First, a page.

Saint Patrick: What Is Legit, and What Is Legend
When Irish eyes are smiling,
Sure, ‘tis like a morn in spring.
In the lilt of Irish laughter
You can hear the angels sing.
On March 17, people throughout the world celebrate St. Patrick’s Day. There are parades and there is singing, dancing, and toasting, but how many of the celebrants know why we pay tribute to the man behind the big event?
Each month our home receives The Voice of the Martyrs, the eponymous publication of the Oklahoma-based ministry that helps inform readers about persecution of Christians worldwide. Perhaps it is clear enough why that ministry would now feature this legendary missionary to Ireland. Perhaps we can understand its mention of uncomfortable words like “slavery,” “suffering,” and the “smuggling of children” in connection with this historical figure.
In these eventful days of our own, during which reports of revival are surfacing even as we learn to repent of sin and turn back to God, consider how an entire nation was transformed so long ago by one humble man who wrote the following in his memoir, Confessio:
“The Lord opened my senses to my unbelief so that, though late in the day, I might remember my many sins and turn to the Lord my God with all my heart.”
From this contrition and subsequent consecration to God came a man who impacted the world! Let’s look at what is legend and then at what is legitimate, to be freshly inspired to follow in his steps.
Legendary Lore Set Aside
- Patrick was not Irish.
- As a young man he had no interest in God.
- He never drove out any snakes from Ireland; there were none.
- His use of the shamrock to teach the Trinity is a cute story for children, but it’s just a myth.
- Leprechauns do not exist!
Notwithstanding St. Patrick’s Day and all the green, the parades, the parties with Irish stew, and the toasts to the “luck of the Irish,” let’s get beyond the blarney to focus on the man who transformed a nation. What’s behind a man whose memory leads Irish celebrants to annually dye the Chicago River green? After all, he died over 1,500 years ago, supposedly on March 17, A.D. 461.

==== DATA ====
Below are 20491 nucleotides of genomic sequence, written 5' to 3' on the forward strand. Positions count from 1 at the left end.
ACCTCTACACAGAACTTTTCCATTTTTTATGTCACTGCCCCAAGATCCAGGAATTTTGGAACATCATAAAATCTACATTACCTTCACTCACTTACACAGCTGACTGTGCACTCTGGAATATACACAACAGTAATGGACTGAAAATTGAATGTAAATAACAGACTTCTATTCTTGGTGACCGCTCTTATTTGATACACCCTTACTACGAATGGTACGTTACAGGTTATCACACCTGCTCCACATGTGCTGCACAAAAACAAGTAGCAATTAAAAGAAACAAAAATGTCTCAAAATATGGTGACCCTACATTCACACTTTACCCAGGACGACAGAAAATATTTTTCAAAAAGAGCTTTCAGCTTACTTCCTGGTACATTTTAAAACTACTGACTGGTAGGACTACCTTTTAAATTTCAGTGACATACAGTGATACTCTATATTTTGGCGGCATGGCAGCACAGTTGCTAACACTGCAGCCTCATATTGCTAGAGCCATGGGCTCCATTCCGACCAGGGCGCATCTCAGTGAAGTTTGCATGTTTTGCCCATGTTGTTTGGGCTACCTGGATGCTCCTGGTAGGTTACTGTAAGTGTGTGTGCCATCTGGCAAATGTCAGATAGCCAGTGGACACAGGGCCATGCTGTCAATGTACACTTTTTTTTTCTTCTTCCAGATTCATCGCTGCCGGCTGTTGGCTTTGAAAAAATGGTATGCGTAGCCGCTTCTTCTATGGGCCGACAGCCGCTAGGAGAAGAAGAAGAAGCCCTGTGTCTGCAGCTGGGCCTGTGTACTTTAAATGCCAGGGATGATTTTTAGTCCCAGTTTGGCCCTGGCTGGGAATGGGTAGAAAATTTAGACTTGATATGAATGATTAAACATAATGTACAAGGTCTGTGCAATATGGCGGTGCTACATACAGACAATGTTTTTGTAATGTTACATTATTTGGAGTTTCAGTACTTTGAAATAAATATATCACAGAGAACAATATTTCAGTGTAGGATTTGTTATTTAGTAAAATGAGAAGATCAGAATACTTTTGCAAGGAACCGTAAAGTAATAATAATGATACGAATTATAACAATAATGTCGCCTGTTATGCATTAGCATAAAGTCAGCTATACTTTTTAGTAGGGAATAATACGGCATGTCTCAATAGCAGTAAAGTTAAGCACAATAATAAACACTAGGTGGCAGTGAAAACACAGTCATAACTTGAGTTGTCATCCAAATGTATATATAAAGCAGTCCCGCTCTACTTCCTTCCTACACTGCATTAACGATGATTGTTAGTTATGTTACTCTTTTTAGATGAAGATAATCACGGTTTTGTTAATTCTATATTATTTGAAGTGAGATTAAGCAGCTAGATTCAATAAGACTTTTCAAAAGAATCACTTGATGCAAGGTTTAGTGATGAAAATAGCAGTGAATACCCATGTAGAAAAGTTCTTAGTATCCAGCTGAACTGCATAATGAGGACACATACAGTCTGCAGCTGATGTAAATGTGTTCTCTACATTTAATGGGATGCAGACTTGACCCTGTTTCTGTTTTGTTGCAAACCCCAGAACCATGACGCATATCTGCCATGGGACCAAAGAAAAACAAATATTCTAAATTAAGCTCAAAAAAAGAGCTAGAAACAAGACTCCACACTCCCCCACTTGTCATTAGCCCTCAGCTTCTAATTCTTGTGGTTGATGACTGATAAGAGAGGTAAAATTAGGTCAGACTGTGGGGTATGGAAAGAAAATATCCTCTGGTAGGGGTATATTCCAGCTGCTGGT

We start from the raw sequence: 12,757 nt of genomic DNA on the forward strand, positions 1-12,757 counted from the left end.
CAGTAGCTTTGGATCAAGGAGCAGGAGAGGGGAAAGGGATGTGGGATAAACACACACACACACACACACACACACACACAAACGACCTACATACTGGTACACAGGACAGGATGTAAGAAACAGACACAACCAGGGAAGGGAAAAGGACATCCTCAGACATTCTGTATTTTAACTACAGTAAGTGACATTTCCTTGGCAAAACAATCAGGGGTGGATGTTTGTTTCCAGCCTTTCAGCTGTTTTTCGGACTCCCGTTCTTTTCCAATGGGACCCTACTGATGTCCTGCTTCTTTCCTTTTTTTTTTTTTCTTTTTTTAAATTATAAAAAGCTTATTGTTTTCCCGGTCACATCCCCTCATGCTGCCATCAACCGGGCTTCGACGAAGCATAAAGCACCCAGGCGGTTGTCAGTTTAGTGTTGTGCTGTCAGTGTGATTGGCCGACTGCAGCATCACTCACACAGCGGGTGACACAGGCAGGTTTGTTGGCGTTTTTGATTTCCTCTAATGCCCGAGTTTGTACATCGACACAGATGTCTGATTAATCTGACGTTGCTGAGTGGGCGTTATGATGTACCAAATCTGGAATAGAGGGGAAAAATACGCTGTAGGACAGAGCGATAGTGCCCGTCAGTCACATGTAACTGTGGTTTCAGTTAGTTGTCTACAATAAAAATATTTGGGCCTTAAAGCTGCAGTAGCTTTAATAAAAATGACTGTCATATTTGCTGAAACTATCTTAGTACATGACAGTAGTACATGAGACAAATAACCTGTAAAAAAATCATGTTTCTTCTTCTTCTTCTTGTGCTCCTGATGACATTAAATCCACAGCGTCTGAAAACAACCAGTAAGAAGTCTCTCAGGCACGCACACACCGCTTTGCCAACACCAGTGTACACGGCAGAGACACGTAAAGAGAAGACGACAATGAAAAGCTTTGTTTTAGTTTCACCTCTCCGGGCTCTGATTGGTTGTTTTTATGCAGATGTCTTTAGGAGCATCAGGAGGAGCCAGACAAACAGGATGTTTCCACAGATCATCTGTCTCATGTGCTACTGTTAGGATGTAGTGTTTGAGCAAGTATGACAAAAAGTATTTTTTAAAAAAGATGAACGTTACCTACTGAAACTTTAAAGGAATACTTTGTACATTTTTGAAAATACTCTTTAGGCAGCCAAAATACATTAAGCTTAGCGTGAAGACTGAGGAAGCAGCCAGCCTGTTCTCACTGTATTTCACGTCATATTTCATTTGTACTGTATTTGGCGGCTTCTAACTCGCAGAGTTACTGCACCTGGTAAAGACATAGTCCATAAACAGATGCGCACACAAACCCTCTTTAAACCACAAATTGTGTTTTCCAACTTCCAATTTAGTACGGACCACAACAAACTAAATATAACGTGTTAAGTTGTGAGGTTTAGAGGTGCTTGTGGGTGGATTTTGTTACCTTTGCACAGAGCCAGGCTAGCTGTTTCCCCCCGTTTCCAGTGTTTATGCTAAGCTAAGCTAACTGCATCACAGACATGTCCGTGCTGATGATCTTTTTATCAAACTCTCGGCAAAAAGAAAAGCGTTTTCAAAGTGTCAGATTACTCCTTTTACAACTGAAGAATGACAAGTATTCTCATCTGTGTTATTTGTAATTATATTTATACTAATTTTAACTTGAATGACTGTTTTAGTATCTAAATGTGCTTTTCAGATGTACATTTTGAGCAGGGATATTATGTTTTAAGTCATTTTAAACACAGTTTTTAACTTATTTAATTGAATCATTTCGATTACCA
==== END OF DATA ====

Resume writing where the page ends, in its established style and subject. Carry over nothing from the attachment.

The Real Story
Patrick was born in Britain in A.D. 390. He was raised in a Christian family, but his interest in God was almost nonexistent. At the age of 16 he was kidnapped by thugs and taken hostage on a ship to Ireland.
For six years, he was a slave toiling as a shepherd. In desperation he began to cry out to God. “I would pray constantly during the daylight hours,” he wrote. Finally, continued Patrick, God broke through and revealed Himself in a dream, saying: “Your hunger is rewarded. You are going home. Look, your ship is ready.”
Patrick Departs and Later Returns
He found the ship and snuck aboard. It was bound for Britain. He knew God was taking him back home as he journeyed the 200 miles from the Irish coast!
Patrick returned to his family and eventually entered a monastery, becoming a minister of the gospel. In time, God led him to go back to the pagan land of Ireland to evangelize the people mired in darkness there.
Patrick would face a hostile culture of pagans known for their angry outbursts and violent behavior. (The next time you hear the term, “paddy wagon,” think of its origin among Irish immigrants — nicknamed “paddies,” after Patrick — many of whom became policemen, while others were routinely picked up in these padded wagons for their drunken brawling.)
Patrick wrote: “I am ready to be murdered, betrayed, enslaved — whatever may come my way!” In the face of mockery and physical opposition — history records that he was beaten by thugs and harassed by Irish royalty — Patrick persevered in proclaiming the gospel and training converts in their newfound faith.
Tens of thousands of Irish were converted, and hundreds of churches were established! Thomas Cahill writes in his book, How the Irish Saved Civilization, that this warrior populace “laid down the swords of battle, flung away the knives of sacrifice, and cast away their chains of slavery.”
With the fall of Rome, culture was disintegrating on the European continent. Patrick, like the apostle Paul and John Wesley, would not retreat in the face of overwhelming odds. He, like they, confronted evil and preached the gospel fearlessly. Cahill honors Patrick: “The Irish not only were conservators of civilization, but became shapers of the medieval mind, putting their unique stamp on Western culture.”
A mere 100 years after Patrick’s death, there were multitudes of churches and monasteries in Ireland, where future church leaders were trained, as a testimony to this mighty man of God. Perhaps that legacy should make us “green” with envy.
Here’s the deal: May Patrick’s courage ignite something in our own hearts inspiring us to reject silence and cowardice in the face of the cultural attacks assailing us today. For Zion’s sake I will not keep silent … I will not be quiet, until her righteousness goes forth as brightness, and her salvation as a burning torch (Isaiah 62:1). Let’s follow this world-changer in lifestyle evangelism and the courageous proclamation of truth.
Christ be with me, Christ within me, Christ behind me, Christ before me, Christ beside me, Christ to win me, Christ to comfort and restore me, Christ beneath me, Christ above me, Christ in quiet, Christ in danger, Christ in hearts of all that love me.
— Saint Patrick
If this article encourages you to seek and preach Christ more fervently, share it with others to encourage them!
Larry Tomczak is a cultural commentator of 46 years, an IFA board member, a bestselling author, and a public-policy adviser with Liberty Counsel. His innovative video/book, BULLSEYE, develops informed influencers in 30 days (see www.bullseyechallenge.com). Hear his weekly podcast here. Photo Credit: Canva.
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